Buying the Dip? How to Find Dropping Stocks Before They Rally

Market volatility can mean bargain prices for investors, but there’s more to buying the dip than just buying low.
Chris DavisApr 20, 2020
Buy the Dip: Invest in Dropping Stocks Before They Rally-story

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When the U.S. stock market takes a nosedive, it doesn’t have to mean doom and gloom for long-term investors. Rather than selling off, this is a time to remain steadfast in your investments, and the dip itself may even signal an opportunity to buy in at bargain prices.

What does it mean to 'buy the dip'?

Buying the dip follows the basic investment principle of “buy low, sell high,” but with a slightly more targeted approach. There are two requisites for buying the dip: a sharp decline in stock prices, and a strong indication that they’ll rise again. One of the more common examples of this is when a large corporation’s stock price drops suddenly due to broad market fears, rather than concerns about the company’s long-term performance.

To be clear, no one knows when the bottom hits, and trying to time the market is never a good idea. But there are plenty of opportunities to invest in stocks during down periods if you’re ready to invest for the long term — and you know where to look.

How to buy the dip

Look at sectors hit hardest during the sell-off

Broad market index funds, which track a diverse stock market index such as the S&P 500, are a proven way to invest. But this same strategy can be applied to the 11 sectors that make up an index like the S&P 500, too.

Taking a look at sectors with the largest share price declines, then analyzing the mutual funds or exchange-traded funds that track that sector, could shed light on a few opportunities to buy the dip.

Below are the four stock market sectors that saw the largest year-to-date declines during the COVID-19 crash (as of April 20, 2020).

  1. Energy. The S&P 500 energy sector was down nearly 45%, marking the most precipitous drop. Within that sector, the energy equipment and services industry showed the biggest losses, down 61%.

  2. Financials. The financial sector also saw a severe drop, falling over 28%. This was driven by major declines in banks and consumer finance, which are down 39% and 43%, respectively.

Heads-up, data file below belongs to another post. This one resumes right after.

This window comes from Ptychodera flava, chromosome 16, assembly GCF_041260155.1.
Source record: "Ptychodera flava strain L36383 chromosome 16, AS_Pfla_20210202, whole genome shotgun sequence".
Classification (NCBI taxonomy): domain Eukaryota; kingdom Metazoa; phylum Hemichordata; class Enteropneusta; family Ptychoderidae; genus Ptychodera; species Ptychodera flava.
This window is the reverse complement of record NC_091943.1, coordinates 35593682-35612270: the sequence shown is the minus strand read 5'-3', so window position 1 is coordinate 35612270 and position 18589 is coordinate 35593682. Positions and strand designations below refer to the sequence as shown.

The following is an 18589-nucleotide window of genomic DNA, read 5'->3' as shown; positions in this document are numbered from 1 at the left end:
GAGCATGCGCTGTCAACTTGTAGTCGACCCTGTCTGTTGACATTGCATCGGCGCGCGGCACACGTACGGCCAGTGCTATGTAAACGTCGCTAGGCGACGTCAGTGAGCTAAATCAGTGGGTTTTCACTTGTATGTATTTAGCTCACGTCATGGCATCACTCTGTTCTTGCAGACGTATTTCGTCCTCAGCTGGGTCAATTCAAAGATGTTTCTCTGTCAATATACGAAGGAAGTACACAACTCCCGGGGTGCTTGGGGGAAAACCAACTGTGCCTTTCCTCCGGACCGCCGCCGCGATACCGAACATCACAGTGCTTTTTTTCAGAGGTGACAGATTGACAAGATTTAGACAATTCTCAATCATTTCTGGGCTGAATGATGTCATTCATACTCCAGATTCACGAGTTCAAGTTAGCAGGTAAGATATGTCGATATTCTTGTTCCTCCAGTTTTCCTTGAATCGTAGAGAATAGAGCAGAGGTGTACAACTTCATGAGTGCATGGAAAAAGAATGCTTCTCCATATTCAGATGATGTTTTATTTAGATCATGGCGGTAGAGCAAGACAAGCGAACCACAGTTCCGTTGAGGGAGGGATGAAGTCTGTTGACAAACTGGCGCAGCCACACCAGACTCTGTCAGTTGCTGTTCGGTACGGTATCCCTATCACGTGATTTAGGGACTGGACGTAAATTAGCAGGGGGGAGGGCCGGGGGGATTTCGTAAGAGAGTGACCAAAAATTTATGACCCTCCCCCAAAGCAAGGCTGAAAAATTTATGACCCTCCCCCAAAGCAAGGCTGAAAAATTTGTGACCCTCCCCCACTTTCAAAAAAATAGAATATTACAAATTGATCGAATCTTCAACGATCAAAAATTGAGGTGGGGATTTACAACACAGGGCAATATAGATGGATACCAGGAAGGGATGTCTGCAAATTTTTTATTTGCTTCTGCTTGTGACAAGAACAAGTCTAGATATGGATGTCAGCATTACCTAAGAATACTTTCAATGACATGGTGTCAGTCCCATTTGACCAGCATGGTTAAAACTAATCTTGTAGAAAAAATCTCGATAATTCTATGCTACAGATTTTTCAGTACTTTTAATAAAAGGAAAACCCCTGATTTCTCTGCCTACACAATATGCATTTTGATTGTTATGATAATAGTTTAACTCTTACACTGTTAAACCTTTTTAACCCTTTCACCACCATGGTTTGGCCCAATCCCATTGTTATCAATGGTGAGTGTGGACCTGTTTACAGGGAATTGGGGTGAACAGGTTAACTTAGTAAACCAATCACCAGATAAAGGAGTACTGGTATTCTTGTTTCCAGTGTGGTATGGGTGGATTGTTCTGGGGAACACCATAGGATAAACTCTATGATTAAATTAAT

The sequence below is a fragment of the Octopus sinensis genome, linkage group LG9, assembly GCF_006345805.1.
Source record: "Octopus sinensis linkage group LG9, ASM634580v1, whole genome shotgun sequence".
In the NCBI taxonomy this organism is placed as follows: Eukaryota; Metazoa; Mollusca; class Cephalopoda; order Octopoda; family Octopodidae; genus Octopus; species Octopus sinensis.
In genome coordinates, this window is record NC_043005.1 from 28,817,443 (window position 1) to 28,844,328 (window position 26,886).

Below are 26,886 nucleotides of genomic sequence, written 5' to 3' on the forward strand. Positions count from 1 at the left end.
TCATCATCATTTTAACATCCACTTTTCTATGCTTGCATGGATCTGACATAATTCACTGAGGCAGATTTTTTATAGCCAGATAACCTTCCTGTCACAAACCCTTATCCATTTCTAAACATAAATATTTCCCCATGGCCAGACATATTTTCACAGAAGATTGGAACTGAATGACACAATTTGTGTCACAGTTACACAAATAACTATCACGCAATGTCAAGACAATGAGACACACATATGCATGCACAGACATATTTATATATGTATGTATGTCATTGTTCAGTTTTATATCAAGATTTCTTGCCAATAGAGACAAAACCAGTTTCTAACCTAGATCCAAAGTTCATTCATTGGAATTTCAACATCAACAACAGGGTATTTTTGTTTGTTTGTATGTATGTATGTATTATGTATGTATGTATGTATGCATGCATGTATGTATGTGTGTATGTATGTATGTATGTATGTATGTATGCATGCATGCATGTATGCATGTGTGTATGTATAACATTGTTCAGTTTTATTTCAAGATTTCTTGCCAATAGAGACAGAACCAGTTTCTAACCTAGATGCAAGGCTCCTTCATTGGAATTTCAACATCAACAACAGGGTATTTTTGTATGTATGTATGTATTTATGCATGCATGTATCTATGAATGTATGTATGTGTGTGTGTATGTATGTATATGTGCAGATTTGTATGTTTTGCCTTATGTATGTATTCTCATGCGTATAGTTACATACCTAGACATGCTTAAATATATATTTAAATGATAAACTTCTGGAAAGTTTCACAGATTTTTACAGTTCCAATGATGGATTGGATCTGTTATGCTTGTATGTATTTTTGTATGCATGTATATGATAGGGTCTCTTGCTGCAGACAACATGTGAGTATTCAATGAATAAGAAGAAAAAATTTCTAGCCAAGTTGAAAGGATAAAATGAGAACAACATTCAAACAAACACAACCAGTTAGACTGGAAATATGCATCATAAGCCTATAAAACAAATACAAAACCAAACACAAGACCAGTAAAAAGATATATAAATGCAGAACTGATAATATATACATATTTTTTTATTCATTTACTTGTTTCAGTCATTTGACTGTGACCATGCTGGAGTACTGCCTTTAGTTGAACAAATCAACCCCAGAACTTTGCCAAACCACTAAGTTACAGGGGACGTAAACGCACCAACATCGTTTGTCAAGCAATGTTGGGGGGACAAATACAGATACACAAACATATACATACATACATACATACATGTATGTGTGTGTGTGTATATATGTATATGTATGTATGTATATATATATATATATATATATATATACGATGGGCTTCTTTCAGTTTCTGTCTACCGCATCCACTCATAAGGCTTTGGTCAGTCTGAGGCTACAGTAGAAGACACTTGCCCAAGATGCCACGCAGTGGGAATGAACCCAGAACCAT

3. Industrials. The industrial sector comprises industries like aerospace and defense, airlines, construction and engineering and electrical equipment. Driven by severe declines in the airlines industry (which is down nearly 57%), the entire sector is down 24% overall.

  4. Materials. The materials sector, which includes industries like metals and mining, containers and packaging and chemicals, is down 20%.

» Find the funds: Open a brokerage account to invest in index funds that track these sectors.

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Look at large companies with big drops

Like Johnson & Johnson, some of the country’s largest companies have been able to quickly recover from the coronavirus downturn. In fact, Microsoft and Amazon’s stock prices are both up year-to-date — for these companies, the dip is over, at least for now.

However, some blue-chip companies that have otherwise been stable for years were hit hard by the global pandemic, and their valuations have yet to recover. Looking for dips like those can provide an opportunity to buy into large corporations at their lowest prices in years.

» Access stock research: Read our review of Morningstar

This strategy comes with a warning, though: NerdWallet doesn’t recommend investing in individual stocks — experts typically think low-cost index funds are the best choice for most investors. Index funds are less risky than individual stocks, and add diversification to your portfolio through a single investment.

Max out your 401(k)

Investors may be encouraged to max out their 401(k) contributions during market dips, provided they have steady jobs and substantial emergency funds to tide them over should they need them. By upping your contribution, you’re essentially buying additional shares of investments you already own at a lower price.

But even maintaining the amount you’d been contributing before the dip would net you more shares per contribution, thanks to the lower share prices. Unless you need the additional monthly cash flow, the last thing you’d want to do is cease contributions during a down period.

Use dollar-cost averaging

If you have an IRA or other investment account, consider making steady investments at regular intervals, rather than a lump-sum contribution timed when you think is best. Through this strategy, known as dollar-cost averaging, you’ll continue to purchase shares throughout the dip.

401(k)s illustrate dollar-cost averaging in action: A percentage of every paycheck gets invested at regular intervals over the long term. Dollar-cost averaging can be used in all investment accounts.

No matter what strategy you choose, understand that buying the dip does not guarantee getting in at rock-bottom prices. In volatile markets, today’s floor could be tomorrow’s high. All it means is that company valuations are substantially lower than they were just a few months or weeks ago, offering investors an opportunity to buy at that relative low price.

If you believe share prices will eventually rise to or beyond previous highs, buying at today’s lower prices could be a good strategy for generating long-term returns — you may just have to stomach a few big drops before you realize them.

Disclosure: The author held no positions in the aforementioned securities at the original time of publication.

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